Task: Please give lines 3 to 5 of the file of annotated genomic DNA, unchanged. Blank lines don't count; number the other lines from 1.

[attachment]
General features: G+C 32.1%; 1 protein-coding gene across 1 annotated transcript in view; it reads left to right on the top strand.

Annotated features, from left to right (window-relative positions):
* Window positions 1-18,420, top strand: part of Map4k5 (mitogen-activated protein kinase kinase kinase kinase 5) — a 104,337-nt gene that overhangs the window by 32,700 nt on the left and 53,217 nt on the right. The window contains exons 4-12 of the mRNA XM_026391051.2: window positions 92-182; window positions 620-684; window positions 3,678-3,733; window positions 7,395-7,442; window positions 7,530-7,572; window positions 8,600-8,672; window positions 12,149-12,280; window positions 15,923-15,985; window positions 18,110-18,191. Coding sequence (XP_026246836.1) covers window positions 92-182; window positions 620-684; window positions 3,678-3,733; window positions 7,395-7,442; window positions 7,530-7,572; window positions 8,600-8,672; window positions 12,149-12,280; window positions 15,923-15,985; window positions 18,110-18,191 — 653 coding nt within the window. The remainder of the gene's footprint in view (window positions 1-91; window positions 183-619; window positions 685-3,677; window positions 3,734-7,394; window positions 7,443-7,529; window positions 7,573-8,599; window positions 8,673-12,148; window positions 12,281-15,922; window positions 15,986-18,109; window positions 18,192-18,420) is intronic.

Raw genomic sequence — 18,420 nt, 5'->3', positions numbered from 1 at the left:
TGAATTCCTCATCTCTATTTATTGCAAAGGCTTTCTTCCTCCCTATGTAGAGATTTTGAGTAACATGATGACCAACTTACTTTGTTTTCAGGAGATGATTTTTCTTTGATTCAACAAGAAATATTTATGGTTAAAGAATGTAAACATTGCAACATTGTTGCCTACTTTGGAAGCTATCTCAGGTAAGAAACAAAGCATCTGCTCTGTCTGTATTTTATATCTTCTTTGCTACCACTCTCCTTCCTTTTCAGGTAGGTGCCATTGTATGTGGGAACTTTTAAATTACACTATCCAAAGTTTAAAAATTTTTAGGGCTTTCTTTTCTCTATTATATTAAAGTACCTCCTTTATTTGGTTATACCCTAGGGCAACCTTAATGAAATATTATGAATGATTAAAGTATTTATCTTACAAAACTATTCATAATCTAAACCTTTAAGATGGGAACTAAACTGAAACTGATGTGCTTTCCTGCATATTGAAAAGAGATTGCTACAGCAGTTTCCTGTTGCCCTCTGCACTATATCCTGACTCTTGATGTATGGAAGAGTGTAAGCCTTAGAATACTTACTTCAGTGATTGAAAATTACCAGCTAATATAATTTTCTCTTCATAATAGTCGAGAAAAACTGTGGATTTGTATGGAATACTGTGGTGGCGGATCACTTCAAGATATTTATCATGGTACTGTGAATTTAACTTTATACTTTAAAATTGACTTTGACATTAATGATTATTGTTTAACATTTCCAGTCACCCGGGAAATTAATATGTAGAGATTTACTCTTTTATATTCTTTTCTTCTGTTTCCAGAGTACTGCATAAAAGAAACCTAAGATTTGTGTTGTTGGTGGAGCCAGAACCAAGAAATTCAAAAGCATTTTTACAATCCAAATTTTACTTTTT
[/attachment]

* Window positions 1-18,420, top strand: part of Map4k5 (mitogen-activated protein kinase kinase kinase kinase 5) — a 104,337-nt gene that overhangs the window by 32,700 nt on the left and 53,217 nt on the right. The window contains exons 4-12 of the mRNA XM_026391051.2: window positions 92-182; window positions 620-684; window positions 3,678-3,733; window positions 7,395-7,442; window positions 7,530-7,572; window positions 8,600-8,672; window positions 12,149-12,280; window positions 15,923-15,985; window positions 18,110-18,191. Coding sequence (XP_026246836.1) covers window positions 92-182; window positions 620-684; window positions 3,678-3,733; window positions 7,395-7,442; window positions 7,530-7,572; window positions 8,600-8,672; window positions 12,149-12,280; window positions 15,923-15,985; window positions 18,110-18,191 — 653 coding nt within the window. The remainder of the gene's footprint in view (window positions 1-91; window positions 183-619; window positions 685-3,677; window positions 3,734-7,394; window positions 7,443-7,529; window positions 7,573-8,599; window positions 8,673-12,148; window positions 12,281-15,922; window positions 15,986-18,109; window positions 18,192-18,420) is intronic.

Raw genomic sequence — 18,420 nt, 5'->3', positions numbered from 1 at the left:
TGAATTCCTCATCTCTATTTATTGCAAAGGCTTTCTTCCTCCCTATGTAGAGATTTTGAGTAACATGATGACCAACTTACTTTGTTTTCAGGAGATGATTTTTCTTTGATTCAACAAGAAATATTTATGGTTAAAGAATGTAAACATTGCAACATTGTTGCCTACTTTGGAAGCTATCTCAGGTAAGAAACAAAGCATCTGCTCTGTCTGTATTTTATATCTTCTTTGCTACCACTCTCCTTCCTTTTCAGGTAGGTGCCATTGTATGTGGGAACTTTTAAATTACACTATCCAAAGTTTAAAAATTTTTAGGGCTTTCTTTTCTCTATTATATTAAAGTACCTCCTTTATTTGGTTATACCCTAGGGCAACCTTAATGAAATATTATGAATGATTAAAGTATTTATCTTACAAAACTATTCATAATCTAAACCTTTAAGATGGGAACTAAACTGAAACTGATGTGCTTTCCTGCATATTGAAAAGAGATTGCTACAGCAGTTTCCTGTTGCCCTCTGCACTATATCCTGACTCTTGATGTATGGAAGAGTGTAAGCCTTAGAATACTTACTTCAGTGATTGAAAATTACCAGCTAATATAATTTTCTCTTCATAATAGTCGAGAAAAACTGTGGATTTGTATGGAATACTGTGGTGGCGGATCACTTCAAGATATTTATCATGGTACTGTGAATTTAACTTTATACTTTAAAATTGACTTTGACATTAATGATTATTGTTTAACATTTCCAGTCACCCGGGAAATTAATATGTAGAGATTTACTCTTTTATATTCTTTTCTTCTGTTTCCAGAGTACTGCATAAAAGAAACCTAAGATTTGTGTTGTTGGTGGAGCCAGAACCAAGAAATTCAAAAGCATTTTTACAATCCAAATTTTACTTTTT